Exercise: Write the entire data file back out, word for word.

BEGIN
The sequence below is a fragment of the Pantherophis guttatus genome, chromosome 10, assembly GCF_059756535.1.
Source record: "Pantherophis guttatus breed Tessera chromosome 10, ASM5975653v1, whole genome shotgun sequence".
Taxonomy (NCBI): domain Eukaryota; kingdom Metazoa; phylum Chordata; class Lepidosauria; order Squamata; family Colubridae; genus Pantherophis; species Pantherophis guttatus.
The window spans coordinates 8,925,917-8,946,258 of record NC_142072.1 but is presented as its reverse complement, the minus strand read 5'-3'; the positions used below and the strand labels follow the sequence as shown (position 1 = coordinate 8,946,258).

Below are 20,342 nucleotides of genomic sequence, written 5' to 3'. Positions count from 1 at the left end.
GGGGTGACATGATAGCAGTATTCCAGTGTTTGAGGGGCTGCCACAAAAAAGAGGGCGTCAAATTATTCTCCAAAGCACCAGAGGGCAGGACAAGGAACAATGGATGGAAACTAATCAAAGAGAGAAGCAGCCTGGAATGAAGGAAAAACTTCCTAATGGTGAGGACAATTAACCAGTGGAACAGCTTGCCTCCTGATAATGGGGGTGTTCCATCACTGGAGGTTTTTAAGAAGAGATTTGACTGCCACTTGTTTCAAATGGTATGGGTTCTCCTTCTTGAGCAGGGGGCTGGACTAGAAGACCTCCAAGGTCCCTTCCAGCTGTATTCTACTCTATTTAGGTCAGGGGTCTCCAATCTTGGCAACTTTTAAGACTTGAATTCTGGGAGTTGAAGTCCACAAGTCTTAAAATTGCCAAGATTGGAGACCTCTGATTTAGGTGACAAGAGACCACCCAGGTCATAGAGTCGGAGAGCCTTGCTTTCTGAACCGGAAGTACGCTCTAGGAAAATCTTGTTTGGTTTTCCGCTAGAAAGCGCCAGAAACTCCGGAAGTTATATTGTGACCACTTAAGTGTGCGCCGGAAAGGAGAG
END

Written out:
The sequence below is a fragment of the Pantherophis guttatus genome, chromosome 10, assembly GCF_059756535.1.
Source record: "Pantherophis guttatus breed Tessera chromosome 10, ASM5975653v1, whole genome shotgun sequence".
Taxonomy (NCBI): domain Eukaryota; kingdom Metazoa; phylum Chordata; class Lepidosauria; order Squamata; family Colubridae; genus Pantherophis; species Pantherophis guttatus.
The window spans coordinates 8,925,917-8,946,258 of record NC_142072.1 but is presented as its reverse complement, the minus strand read 5'-3'; the positions used below and the strand labels follow the sequence as shown (position 1 = coordinate 8,946,258).

Below are 20,342 nucleotides of genomic sequence, written 5' to 3'. Positions count from 1 at the left end.
GGGGTGACATGATAGCAGTATTCCAGTGTTTGAGGGGCTGCCACAAAAAAGAGGGCGTCAAATTATTCTCCAAAGCACCAGAGGGCAGGACAAGGAACAATGGATGGAAACTAATCAAAGAGAGAAGCAGCCTGGAATGAAGGAAAAACTTCCTAATGGTGAGGACAATTAACCAGTGGAACAGCTTGCCTCCTGATAATGGGGGTGTTCCATCACTGGAGGTTTTTAAGAAGAGATTTGACTGCCACTTGTTTCAAATGGTATGGGTTCTCCTTCTTGAGCAGGGGGCTGGACTAGAAGACCTCCAAGGTCCCTTCCAGCTGTATTCTACTCTATTTAGGTCAGGGGTCTCCAATCTTGGCAACTTTTAAGACTTGAATTCTGGGAGTTGAAGTCCACAAGTCTTAAAATTGCCAAGATTGGAGACCTCTGATTTAGGTGACAAGAGACCACCCAGGTCATAGAGTCGGAGAGCCTTGCTTTCTGAACCGGAAGTACGCTCTAGGAAAATCTTGTTTGGTTTTCCGCTAGAAAGCGCCAGAAACTCCGGAAGTTATATTGTGACCACTTAAGTGTGCGCCGGAAAGGAGAG